'It's a big community thing,' he observed.
Working in the greenhouse last week, FGHS sophomore Lacie Leis toiled in the soil with a smile on her face. She grabbed flowing ivy and other flashy plants from the program's inventory to create 20-inch hanging baskets.
'I thought this would be a fun experience,' said the first-time Plant Crew member.
Leis, sophomore Natausha MacLean and junior Ashley Briggs labored alongside Diane Van Dyke, co-owner of Oak River Farm and Nursery south of Hillsboro.
Van Dyke has been a nurserywoman for the past 12 years and worked with the Plant Crew since 2005.
It isn't all volunteer - the students are paid minimum wage, $7.80 per hour, to help prep the plants. And that's a good thing, because the responsibility is daunting.
Students fertilize the plants with a granulated food and water them using an elaborate drip system right inside the greenhouses.
'They've got to be able to control the temperature, the humidity, the light and every-thing,' said Vandehey. 'It isn't a small task.'
Their attentiveness pays off in spades, he noted.
'We have a lot of people who come down specifically to buy our baskets for Mother's Day,' Vandehey said. At $16 to $50, 'they're paying a dollar or so more than at BiMart.
'But we really try to do a bigger, higher quality basket.'
City of Forest Grove officials were so impressed that they awarded the high school's budding horticulturists this year's contract for 44 hanging baskets.
The baskets will be installed along Pacific Avenue and Main Street by mid-May, and should beautify the downtown core until fall.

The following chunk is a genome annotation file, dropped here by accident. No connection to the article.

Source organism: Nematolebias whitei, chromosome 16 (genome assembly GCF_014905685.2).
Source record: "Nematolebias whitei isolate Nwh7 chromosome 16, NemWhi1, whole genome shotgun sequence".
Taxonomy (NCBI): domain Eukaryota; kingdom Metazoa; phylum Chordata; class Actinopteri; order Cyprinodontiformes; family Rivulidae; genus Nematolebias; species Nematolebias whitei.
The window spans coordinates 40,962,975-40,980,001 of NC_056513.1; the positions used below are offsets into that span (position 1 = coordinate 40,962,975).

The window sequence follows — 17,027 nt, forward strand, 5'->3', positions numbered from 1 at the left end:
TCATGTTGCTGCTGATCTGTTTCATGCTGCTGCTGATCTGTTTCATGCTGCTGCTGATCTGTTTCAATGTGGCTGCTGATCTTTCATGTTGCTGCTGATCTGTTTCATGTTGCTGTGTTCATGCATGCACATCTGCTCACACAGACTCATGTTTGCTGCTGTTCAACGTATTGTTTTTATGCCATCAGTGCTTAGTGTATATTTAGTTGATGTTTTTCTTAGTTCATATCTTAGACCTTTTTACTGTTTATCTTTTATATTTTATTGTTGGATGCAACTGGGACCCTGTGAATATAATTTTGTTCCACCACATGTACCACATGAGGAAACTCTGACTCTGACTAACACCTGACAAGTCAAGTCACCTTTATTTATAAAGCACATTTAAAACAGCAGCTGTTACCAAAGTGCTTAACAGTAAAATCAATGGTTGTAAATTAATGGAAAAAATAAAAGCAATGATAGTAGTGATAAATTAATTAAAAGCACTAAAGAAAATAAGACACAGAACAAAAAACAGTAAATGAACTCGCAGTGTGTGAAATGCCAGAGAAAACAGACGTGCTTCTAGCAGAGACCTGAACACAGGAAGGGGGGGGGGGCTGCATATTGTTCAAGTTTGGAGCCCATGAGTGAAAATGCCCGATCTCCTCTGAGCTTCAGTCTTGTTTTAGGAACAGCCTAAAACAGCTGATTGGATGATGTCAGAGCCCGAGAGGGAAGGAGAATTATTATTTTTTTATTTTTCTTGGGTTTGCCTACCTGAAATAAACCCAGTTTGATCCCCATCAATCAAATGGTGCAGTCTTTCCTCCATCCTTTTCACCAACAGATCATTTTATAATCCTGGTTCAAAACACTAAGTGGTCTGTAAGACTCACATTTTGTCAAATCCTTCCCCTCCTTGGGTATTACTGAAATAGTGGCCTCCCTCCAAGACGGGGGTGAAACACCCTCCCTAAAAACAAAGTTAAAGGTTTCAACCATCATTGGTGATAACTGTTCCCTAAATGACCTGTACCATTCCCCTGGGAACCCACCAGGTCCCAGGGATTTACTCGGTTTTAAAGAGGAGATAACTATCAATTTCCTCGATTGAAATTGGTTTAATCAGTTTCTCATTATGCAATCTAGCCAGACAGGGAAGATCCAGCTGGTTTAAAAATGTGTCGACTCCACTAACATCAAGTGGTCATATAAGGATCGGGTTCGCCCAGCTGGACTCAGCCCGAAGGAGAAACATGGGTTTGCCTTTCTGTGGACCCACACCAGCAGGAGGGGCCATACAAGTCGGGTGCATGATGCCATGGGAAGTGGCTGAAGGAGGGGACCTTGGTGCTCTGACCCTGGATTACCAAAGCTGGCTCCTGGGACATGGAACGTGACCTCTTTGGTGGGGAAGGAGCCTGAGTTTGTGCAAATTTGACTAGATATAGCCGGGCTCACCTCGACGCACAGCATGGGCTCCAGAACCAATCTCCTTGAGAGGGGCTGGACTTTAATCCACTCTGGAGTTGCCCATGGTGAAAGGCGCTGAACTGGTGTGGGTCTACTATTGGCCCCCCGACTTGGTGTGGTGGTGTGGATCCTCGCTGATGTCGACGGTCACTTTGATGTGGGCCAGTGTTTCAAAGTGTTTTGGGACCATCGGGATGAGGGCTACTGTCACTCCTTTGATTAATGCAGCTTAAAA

'Part of our agreement is that we put up the baskets and then return two weeks later to make sure there are no dead plants,' Vandehey noted. The city's automatic drip system will keep the baskets hydrated.
The 20-inch baskets weigh 45 to 55 pounds each.
Van Dyke, too, vouched for the quality of all the FGHS plants, inside and outside the sale.
'We fertilize all our baskets with a slow-release fertilizer so they'll be beautiful throughout the summer,' she said. 'If the plant is healthy when it leaves here, it'll do OK.'
Still, Vandehey reminded her, 'there are no guarantees' that go along with the plants. 'We guarantee we'll smile at you,' he said with a laugh.
No clearance sale
Once the initial sale is finished, any leftover plants have a second - and a third - chance at getting into a garden.
Vandehey trucks what's left to Bend, where the FFA chapter has no greenhouse. 'We made $5,000 there last year,' he said.
And, in mid-June, he makes a trip to Christmas Valley, halfway between Lakeview and LaPine, where his aunt and uncle have a farm.
'Everybody over here is done with planting by then, but in eastern Oregon they're just getting started because it's finally done freezing,' he said.
If you're from Forest Grove and fail to make it to the main event between April 30 and May 5, don't come crying to Vandehey, however.
'Don't expect a clearance sale,' he warned with a good-natured grin.